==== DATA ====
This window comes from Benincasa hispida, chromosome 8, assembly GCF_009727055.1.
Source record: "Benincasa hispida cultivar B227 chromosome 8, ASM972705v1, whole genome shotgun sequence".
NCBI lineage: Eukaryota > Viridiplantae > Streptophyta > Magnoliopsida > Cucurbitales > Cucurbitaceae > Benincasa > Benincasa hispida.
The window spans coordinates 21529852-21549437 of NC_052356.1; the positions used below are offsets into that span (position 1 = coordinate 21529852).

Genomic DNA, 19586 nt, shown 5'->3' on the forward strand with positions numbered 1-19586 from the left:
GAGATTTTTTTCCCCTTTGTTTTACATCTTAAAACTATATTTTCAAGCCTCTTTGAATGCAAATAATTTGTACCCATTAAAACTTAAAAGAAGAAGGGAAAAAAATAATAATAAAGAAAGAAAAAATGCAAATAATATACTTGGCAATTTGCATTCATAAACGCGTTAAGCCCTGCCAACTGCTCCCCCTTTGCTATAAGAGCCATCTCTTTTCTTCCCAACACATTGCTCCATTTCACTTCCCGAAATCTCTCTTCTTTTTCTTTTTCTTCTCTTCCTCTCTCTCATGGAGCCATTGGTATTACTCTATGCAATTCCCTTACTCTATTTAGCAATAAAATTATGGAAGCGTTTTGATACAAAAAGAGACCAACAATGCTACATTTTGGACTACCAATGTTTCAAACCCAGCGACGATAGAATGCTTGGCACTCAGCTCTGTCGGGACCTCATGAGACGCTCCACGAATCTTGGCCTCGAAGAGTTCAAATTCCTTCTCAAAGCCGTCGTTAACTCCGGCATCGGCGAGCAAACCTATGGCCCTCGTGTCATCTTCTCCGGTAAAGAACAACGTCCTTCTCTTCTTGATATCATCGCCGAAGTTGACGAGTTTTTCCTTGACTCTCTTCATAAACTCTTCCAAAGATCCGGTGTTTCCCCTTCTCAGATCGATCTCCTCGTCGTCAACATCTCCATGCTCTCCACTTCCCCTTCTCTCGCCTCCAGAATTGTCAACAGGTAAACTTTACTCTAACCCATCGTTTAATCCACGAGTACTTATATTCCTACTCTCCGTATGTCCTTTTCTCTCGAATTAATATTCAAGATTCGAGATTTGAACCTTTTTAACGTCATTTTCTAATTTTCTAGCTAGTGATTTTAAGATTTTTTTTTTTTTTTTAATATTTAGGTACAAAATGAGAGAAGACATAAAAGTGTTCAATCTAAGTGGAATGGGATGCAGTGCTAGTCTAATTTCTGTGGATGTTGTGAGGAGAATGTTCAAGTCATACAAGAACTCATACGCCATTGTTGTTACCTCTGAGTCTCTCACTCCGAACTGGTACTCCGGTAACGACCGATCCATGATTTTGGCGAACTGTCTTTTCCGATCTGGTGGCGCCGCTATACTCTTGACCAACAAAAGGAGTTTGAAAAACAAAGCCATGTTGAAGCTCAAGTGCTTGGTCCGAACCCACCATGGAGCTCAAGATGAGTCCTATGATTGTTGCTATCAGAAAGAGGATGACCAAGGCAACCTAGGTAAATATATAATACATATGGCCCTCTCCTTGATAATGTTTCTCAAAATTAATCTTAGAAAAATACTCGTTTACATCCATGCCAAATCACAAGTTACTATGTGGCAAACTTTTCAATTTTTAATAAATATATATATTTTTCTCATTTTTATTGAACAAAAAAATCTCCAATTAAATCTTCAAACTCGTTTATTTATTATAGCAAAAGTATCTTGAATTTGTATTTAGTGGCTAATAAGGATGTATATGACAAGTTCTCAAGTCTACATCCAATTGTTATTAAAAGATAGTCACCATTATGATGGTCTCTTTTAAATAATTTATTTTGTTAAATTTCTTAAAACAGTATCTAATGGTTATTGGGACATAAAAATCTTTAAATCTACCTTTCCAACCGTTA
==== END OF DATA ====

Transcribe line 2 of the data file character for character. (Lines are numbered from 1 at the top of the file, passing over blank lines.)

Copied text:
Source record: "Benincasa hispida cultivar B227 chromosome 8, ASM972705v1, whole genome shotgun sequence".